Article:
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What was the name of the Benedictine monk who legend has it invented Champagne?

Answers:1   |   LastAnswerAt:2009.12  

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Jennifer Rush 
Asked at 2009.12.22 07:14:40
Dom Perignon

“Come quick, my brothers, I am drinking the stars”

Actually, the English scientist and physician Christopher Merret documented the addition of sugar to a finished wine to create a second fermentation six years before Dom Perignon set foot in the Abbey of Hautvillers and almost 40 years before it was claimed that the famed Benedictine monk invented Champagne. Contrary to legend and popular belief, Dom Perignon did not invent sparkling wine.Merrett presented the Royal Society with a paper in which he detailed what is now called méthode champenoise in 1662.

Although Dom Perignon did not invent Champagne, he did develop many advances in production of the drink, including holding the cork in place with a wire collar (muselet) to withstand the fermentation pressure. In France, the first sparkling Champagne was created accidentally; its pressure led it to be called "the devil's wine" (le vin du diable) as bottles exploded or the cork jolted away. Even when it was deliberately produced as a sparkling wine, Champagne was for a very long time made by the méthode rurale, where the wine was bottled before the only fermentation had finished. Champagne did not utilize the méthode champenoise until the 19th century, approximately 200 years after Christopher Merret documented the process. The nineteenth century saw an explosive growth in Champagne production going from a regional production of 300,000 bottles a year in 1800 to 20 million bottles in 1850.

In the 1800s Champagne was noticeably sweeter than the Champagne of today. The trend towards drier Champagne began when Perrier-Jouët decided not to sweeten his 1846 vintage prior to exporting it to London. The designation Brut Champagne, the modern Champagne, was created for the British in 1876.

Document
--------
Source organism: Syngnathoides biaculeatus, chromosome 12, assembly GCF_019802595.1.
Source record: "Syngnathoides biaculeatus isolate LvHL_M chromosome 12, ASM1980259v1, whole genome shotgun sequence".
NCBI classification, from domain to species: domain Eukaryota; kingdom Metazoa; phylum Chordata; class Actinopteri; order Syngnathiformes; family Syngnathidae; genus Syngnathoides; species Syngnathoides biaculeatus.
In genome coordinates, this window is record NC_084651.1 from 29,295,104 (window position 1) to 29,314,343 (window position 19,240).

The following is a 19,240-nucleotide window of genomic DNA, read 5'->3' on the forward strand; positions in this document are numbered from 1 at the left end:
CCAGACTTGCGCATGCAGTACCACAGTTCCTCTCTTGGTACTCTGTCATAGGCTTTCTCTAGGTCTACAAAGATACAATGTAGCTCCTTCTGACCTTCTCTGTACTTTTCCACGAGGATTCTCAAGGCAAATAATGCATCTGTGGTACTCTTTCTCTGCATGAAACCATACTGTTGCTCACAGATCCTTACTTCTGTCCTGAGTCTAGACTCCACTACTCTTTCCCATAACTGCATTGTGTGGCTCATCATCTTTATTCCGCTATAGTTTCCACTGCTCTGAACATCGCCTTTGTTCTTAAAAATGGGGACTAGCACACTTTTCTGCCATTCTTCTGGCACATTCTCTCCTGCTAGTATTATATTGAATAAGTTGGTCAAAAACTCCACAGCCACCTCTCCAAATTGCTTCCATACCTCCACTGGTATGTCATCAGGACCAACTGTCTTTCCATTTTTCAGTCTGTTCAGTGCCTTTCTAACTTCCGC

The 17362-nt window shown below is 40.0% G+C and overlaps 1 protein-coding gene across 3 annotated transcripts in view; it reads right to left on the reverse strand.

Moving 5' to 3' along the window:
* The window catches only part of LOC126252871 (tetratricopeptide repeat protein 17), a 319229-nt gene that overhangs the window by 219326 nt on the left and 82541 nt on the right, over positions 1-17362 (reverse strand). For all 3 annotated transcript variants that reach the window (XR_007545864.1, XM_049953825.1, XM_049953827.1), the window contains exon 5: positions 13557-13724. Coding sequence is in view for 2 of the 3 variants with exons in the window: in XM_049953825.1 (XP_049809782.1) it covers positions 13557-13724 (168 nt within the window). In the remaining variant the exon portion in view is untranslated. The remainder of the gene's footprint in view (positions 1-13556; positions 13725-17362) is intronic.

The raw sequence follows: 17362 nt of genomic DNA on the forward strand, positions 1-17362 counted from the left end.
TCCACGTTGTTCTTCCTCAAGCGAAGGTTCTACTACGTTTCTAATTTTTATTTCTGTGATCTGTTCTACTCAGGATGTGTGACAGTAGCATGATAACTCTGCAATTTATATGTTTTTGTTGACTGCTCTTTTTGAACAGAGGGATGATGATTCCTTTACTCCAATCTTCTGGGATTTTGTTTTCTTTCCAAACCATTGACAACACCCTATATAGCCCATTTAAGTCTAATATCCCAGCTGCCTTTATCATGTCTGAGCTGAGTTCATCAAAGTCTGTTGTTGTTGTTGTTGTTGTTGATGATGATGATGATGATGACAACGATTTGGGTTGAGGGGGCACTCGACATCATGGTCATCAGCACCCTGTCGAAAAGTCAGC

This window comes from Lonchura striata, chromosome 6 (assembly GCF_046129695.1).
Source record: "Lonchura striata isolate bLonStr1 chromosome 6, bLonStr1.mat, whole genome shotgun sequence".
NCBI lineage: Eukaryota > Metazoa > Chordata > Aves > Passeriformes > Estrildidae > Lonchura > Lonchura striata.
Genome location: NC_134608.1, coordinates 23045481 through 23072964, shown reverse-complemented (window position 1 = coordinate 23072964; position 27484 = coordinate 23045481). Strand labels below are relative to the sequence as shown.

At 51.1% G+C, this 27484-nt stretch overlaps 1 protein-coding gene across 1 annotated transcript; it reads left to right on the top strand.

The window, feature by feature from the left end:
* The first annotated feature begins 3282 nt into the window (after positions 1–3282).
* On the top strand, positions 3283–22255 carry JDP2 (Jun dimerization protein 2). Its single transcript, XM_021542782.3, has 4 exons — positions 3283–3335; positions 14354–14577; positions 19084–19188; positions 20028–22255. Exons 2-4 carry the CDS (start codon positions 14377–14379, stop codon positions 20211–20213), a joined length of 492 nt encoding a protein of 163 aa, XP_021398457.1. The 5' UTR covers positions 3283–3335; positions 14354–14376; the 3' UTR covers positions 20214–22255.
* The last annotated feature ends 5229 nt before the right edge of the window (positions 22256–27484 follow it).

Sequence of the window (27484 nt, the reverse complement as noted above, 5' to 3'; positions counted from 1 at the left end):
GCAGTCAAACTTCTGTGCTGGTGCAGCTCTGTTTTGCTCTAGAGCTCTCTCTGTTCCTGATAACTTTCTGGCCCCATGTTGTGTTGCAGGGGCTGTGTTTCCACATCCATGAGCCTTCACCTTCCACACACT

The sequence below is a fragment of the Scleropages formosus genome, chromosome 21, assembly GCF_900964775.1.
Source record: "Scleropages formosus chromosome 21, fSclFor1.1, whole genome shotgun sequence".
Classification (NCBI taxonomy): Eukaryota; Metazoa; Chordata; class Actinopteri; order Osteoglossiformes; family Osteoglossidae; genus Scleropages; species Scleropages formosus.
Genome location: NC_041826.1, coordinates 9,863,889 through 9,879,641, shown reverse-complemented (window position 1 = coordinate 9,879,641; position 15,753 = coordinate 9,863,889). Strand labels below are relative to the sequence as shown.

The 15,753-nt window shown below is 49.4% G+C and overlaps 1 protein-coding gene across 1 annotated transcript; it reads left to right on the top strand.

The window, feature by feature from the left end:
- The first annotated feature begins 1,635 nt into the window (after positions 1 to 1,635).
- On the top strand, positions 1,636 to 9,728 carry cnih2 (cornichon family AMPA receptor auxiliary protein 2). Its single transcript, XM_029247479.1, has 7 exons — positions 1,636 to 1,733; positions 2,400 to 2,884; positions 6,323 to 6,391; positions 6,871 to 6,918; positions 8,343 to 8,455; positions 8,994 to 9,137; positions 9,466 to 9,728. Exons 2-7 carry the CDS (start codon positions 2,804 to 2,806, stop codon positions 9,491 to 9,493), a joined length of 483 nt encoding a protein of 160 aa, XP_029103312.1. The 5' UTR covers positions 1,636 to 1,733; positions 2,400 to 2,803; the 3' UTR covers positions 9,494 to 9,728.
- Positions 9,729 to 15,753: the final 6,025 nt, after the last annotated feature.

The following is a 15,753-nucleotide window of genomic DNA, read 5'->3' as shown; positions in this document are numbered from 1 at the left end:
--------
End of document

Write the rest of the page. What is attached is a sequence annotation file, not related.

answer Merry Quizmas  Answered at 2009.12.22 07:14:40
Dom Perignon

“Come quick, my brothers, I am drinking the stars”

Actually, the English scientist and physician Christopher Merret documented the addition of sugar to a finished wine to create a second fermentation six years before Dom Perignon set foot in the Abbey of Hautvillers and almost 40 years before it was claimed that the famed Benedictine monk invented Champagne. Contrary to legend and popular belief, Dom Perignon did not invent sparkling wine.Merrett presented the Royal Society with a paper in which he detailed what is now called méthode champenoise in 1662.

Although Dom Perignon did not invent Champagne, he did develop many advances in production of the drink, including holding the cork in place with a wire collar (muselet) to withstand the fermentation pressure. In France, the first sparkling Champagne was created accidentally; its pressure led it to be called "the devil's wine" (le vin du diable) as bottles exploded or the cork jolted away. Even when it was deliberately produced as a sparkling wine, Champagne was for a very long time made by the méthode rurale, where the wine was bottled before the only fermentation had finished. Champagne did not utilize the méthode champenoise until the 19th century, approximately 200 years after Christopher Merret documented the process. The nineteenth century saw an explosive growth in Champagne production going from a regional production of 300,000 bottles a year in 1800 to 20 million bottles in 1850.

In the 1800s Champagne was noticeably sweeter than the Champagne of today. The trend towards drier Champagne began when Perrier-Jouët decided not to sweeten his 1846 vintage prior to exporting it to London. The designation Brut Champagne, the modern Champagne, was created for the British in 1876.
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